After Pierce's death in July 2002, Gliebe was appointed the new Chairman by the Board of Directors. Almost immediately, Gliebe began to alienate members, provoking a backlash within the NA leadership. Gliebe briefly turned the leadership over to Shaun Walker, but resumed the leadership of the National Alliance, after his successor was charged with Civil Rights violations. After resuming the leadership of the organization, Gliebe saw the National Alliance's membership decline precipitously, orchestrated the sale of its Hillsboro, West Virginia property, and halted its operations as a "membership organization."In April 2009, it was revealed that Gliebe's name was on the list of people banned from entering the United Kingdom.

Ernst Wilhelm Bohle

Ernst Wilhelm Bohle (28 July 1903 – 9 November 1960) was the leader of the Foreign Organization of the National Socialist German Workers' Party (NSDAP; Nazi Party) from 1933 until 1945.

Front Comtois

The Front Comtois is a French small political group, located in France, in the region Franche-Comté. Its ideologies include racism, islamophobia, antisemitism, historical revisionism, homophobia, opposition to the legalization of abortion and neo-nazism. It was created in 2008. Members degraded a mosque with blood and a pig's head and racist inscriptions. Now Front Comtois has between 30 to 100 members, and make a lot of demonstrations in Montbéliard, Belfort and Besançon and many other small cities. The organisation was condemned and fined in 2011 for incitement to racial and religious hatred, at 6400 euros of penalty.

Gary Lauck

Gerhard Rex Lauck (born 1953) is an American neo-Nazi activist and publisher. Based in Lincoln, Nebraska, he is sometimes nicknamed the "Farm Belt Fuehrer" due to his rural origins.

Gesinnungsgemeinschaft der Neuen Front

Gesinnungsgemeinschaft der Neuen Front (GdNF) is a German organisation that was the main group for neo-Nazi activity during the 1990s. It translates into English as the Community of Like-Minded People of the New Front or the Covenant of the New Front.The GdNF was formed in 1985 by Michael Kühnen, Thomas Brehl and Christian Worch after the banning of the Action Front of National Socialists/National Activists. Initially a loose group associated with the magazine Die Neue Front, the GdNF was soon formalised into an organisation, taking in most of the membership of the ANS/NA. The group placed itself within the more radical Sturmabteilung tradition of Nazism rather than simple devotion to Adolf Hitler. It also placed importance on opposing the influence of the United States, the destruction of the environment and the weakening of German racial purity. The group was also active in Austria, which it referred to as "Ostmark", and called for the formation of an Austrian SA in a December 1990 edition of its paper Neuen Front.When Kühnen came out as a homosexual in 1986 the GdNF remained loyal to him in the resulting split, although the group lost control of the Free German Workers' Party. However the group continued to improve its organisational basis despite this set-back, staging marches, paramilitary training and setting up cells in the German Democratic Republic. It also sought to build up a portfolio of international contacts with which it co-operated on military drilling, propaganda dissemination and arms dispersal.After the death of Kühnen in 1991, the leadership of the GdNF, which had about 400 fully active members, passed to Worch, Winfried Arnulf Priem and Austrian neo-Nazi leader Gottfried Küssel. In Austria the GdNF worked in tandem with Küssel's Volkstreue Außerparlamentarische Opposition (VAPO), a like-minded group. However without Kühnen the group went into terminal decline and became lost in a sea of similar groups that were formed in the 1990s due to ever closer government scrutiny of neo-Nazi activities. The group continued to publish Neuen Front although increasingly this became an international magazine of neo-Nazism with close links to the NSDAP/AO with the GdNF doing little beyond publishing this work. With Worch jailed in 1996 and other important figures such as Thomas Brehl starting up their own groups the GdNF gradually passed out of existence.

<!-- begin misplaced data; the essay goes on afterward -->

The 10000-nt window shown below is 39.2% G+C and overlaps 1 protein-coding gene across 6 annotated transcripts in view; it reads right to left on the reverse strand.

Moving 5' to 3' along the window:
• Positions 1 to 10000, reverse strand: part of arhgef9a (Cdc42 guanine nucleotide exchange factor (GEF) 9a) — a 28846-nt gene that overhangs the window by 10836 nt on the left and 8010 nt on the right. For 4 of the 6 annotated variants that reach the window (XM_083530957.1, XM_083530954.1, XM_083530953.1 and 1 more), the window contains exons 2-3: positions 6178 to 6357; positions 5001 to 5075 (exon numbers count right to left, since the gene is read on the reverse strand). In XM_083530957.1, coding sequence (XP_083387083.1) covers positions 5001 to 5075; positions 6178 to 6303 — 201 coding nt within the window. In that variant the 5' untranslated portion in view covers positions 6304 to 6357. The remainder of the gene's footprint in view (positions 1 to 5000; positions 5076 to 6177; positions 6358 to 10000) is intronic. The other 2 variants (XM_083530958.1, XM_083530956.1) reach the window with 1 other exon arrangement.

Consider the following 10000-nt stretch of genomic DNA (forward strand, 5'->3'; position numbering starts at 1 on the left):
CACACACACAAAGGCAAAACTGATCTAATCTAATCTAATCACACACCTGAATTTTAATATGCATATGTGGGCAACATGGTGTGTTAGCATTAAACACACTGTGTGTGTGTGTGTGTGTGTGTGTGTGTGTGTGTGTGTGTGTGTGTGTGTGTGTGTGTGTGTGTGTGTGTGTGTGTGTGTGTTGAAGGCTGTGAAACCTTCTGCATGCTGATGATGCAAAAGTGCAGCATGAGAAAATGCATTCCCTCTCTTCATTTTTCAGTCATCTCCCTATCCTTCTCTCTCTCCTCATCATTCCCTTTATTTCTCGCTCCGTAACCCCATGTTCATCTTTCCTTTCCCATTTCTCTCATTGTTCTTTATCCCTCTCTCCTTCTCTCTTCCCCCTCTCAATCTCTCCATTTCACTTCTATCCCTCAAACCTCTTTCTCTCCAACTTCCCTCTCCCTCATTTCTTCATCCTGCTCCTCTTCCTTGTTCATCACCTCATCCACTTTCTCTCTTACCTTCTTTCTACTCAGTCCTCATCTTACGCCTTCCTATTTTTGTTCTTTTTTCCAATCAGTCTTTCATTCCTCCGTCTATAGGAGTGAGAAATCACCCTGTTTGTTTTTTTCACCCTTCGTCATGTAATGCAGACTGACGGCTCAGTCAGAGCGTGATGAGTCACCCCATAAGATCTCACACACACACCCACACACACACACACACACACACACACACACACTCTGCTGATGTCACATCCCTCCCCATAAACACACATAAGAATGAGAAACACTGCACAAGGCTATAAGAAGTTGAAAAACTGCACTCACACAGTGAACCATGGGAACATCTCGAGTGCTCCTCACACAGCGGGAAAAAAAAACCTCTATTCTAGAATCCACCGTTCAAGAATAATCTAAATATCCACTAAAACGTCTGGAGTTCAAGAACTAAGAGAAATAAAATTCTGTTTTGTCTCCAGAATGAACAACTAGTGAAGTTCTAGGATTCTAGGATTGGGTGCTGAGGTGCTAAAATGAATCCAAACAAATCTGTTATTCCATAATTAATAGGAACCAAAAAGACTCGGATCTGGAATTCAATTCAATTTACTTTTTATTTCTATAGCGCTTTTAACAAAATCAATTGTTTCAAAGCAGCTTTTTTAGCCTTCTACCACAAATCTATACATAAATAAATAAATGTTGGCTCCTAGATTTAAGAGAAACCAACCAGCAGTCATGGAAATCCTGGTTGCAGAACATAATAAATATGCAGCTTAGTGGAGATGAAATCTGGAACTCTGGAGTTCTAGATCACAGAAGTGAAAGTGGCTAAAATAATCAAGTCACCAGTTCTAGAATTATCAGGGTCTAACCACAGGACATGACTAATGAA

Kinism